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Prog Retin Eye Res. 2007 May;26(3):205-38. Epub 2007 Jan 20.

Nitric oxide: ocular blood flow, glaucoma, and diabetic retinopathy.

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1
Toyama Institute for Cardiovascular Pharmacology Research, 7-13, 1-Chome, Azuchi-machi, Chuo-ku, Osaka, Japan. n.toda.toyama-bldgy@orion.ocn.ne.jp

Abstract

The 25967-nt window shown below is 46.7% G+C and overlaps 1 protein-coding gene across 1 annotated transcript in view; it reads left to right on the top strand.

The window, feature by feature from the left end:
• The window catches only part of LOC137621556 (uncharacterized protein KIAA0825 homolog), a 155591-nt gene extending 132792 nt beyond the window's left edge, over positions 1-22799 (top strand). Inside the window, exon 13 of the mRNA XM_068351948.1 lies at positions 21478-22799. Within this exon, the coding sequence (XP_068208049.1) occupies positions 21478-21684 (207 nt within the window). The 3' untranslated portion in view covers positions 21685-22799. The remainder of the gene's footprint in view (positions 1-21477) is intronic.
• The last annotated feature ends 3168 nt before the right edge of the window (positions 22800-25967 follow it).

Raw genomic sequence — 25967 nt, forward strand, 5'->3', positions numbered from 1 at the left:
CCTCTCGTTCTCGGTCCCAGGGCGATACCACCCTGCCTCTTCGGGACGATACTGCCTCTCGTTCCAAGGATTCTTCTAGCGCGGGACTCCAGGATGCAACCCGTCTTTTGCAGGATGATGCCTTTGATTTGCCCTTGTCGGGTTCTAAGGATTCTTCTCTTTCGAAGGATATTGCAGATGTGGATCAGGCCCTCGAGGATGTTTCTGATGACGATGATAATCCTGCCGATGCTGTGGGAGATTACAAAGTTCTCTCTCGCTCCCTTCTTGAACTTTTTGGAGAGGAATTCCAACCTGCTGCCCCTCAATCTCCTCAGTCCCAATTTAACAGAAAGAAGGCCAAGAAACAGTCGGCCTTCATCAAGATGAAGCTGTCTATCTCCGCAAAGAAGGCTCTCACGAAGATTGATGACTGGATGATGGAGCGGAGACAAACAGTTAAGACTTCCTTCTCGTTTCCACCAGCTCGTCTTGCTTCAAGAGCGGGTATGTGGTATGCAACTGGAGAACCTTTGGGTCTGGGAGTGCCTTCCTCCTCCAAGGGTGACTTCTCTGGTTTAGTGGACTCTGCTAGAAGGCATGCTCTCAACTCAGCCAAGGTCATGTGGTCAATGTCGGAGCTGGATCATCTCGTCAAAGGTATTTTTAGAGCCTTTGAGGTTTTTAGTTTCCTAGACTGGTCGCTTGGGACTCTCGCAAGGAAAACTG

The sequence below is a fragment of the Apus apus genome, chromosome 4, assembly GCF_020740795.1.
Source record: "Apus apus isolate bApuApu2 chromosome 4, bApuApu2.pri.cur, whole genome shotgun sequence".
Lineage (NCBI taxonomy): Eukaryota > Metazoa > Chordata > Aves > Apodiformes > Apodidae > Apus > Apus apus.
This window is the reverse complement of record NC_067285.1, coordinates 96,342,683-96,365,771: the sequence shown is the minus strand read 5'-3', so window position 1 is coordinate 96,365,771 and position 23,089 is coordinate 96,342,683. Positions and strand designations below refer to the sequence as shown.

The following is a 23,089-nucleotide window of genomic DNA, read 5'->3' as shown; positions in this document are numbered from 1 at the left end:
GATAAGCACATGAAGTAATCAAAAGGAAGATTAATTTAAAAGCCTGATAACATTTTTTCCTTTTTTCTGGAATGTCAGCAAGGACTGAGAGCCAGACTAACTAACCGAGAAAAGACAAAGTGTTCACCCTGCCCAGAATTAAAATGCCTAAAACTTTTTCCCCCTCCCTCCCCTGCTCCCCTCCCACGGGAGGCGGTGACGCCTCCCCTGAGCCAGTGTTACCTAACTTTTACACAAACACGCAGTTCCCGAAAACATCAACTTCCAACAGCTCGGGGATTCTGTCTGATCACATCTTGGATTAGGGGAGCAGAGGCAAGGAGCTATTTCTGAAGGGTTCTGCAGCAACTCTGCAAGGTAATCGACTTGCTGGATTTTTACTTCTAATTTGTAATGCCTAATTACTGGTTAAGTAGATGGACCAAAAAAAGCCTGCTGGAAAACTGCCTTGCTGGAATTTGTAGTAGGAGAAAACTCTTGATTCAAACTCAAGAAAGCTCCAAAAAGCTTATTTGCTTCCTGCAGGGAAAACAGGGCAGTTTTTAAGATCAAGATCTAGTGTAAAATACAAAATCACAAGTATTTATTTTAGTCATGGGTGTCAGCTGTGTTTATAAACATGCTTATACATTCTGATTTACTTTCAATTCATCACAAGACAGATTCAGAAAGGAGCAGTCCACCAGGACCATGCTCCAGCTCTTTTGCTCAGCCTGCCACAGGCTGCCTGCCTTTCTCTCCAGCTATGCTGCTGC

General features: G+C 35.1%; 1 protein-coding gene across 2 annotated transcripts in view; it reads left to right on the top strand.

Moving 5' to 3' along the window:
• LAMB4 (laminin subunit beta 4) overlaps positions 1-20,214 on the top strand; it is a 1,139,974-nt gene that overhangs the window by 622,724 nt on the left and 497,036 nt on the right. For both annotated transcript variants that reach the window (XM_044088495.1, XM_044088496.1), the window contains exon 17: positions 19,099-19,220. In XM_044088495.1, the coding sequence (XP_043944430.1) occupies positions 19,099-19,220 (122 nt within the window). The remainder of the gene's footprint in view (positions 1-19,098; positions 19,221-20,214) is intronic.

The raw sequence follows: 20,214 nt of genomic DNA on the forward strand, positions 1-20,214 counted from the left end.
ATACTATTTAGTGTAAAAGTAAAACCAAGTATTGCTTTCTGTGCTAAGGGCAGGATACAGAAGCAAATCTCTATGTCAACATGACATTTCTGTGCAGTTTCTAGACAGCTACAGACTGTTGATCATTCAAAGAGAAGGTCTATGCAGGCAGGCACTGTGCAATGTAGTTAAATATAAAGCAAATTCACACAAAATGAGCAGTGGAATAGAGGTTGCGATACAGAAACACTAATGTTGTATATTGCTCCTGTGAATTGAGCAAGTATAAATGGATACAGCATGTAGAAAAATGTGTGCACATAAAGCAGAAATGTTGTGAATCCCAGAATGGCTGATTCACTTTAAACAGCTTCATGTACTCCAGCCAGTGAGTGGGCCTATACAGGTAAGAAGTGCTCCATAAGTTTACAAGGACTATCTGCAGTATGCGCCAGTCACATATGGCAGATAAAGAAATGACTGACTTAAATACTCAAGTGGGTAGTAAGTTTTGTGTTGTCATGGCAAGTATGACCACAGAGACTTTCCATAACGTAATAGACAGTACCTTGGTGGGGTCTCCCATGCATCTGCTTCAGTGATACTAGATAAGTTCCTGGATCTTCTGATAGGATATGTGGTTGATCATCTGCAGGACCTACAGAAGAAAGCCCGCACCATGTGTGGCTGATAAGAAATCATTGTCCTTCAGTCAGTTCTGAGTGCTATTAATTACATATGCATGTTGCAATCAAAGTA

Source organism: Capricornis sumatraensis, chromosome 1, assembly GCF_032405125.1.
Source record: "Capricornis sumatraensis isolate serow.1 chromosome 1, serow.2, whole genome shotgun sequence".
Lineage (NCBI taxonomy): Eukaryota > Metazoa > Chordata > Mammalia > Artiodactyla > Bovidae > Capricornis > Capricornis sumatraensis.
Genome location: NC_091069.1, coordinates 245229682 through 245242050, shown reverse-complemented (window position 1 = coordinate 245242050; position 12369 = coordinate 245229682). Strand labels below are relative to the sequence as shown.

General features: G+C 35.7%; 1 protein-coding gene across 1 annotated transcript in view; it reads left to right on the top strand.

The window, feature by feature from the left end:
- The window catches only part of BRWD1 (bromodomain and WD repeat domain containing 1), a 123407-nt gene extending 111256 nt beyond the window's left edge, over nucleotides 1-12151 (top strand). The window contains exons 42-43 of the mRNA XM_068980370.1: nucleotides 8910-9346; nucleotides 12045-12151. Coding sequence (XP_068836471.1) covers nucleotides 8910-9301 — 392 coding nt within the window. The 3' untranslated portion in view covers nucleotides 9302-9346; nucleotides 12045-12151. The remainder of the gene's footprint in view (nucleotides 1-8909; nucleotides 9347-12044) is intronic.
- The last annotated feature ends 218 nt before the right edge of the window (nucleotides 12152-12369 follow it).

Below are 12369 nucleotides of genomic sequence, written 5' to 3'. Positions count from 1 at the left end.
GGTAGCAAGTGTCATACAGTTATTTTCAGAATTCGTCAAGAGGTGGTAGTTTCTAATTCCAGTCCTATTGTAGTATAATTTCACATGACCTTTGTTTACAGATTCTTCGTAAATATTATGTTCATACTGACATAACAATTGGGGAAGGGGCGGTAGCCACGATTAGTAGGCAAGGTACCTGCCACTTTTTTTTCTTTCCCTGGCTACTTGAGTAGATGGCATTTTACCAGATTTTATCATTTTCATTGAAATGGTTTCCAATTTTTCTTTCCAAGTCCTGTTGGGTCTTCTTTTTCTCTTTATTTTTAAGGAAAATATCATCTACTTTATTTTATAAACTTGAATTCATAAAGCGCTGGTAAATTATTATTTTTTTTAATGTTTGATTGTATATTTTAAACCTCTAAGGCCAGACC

Nitric oxide (NO) is widely recognized to be quite an important intercellular messenger in the cardiovascular and nervous systems or immunological reactions, including that in the eye. This molecule formed by constitutive NO synthase (NOS), endothelial (eNOS) and neuronal (nNOS), contributes to physiologically regulate ocular hemodynamics and cell viability and protects vascular endothelial cells and nerve cells or fibers against pathogenic factors associated with glaucoma, ischemia, and diabetes mellitus. Ocular blood flow is regulated by NO derived from the endothelium and efferent nitrergic neurons. Endothelial dysfunction impairs ocular hemodynamics by reducing the bioavailability of NO and increasing the production of reactive oxygen species (ROS). On the other hand, NO formed by inducible NOS (iNOS) expressed under influences of inflammatory mediators evokes neurodegeneration and cell apoptosis, leading to serious ocular diseases. NO over-produced by nNOS in the retina stimulated by excitotoxic amino acids or exposed to ischemia also mediates retinal injury. Because of these dichotomous roles of NO, which has both beneficial and pathogenic actions, one may face difficulties in constructing therapeutic strategies with NO supplementation or NOS inhibition. Up-to-date information concerning physiological roles of NO produced by the different NOS isoforms in the eye and interactions between NO and glaucoma, retinal ischemia, or diabetic retinopathy would help clinicians to select a valid pharmacological therapy that would be appropriate for a specific ocular disease.

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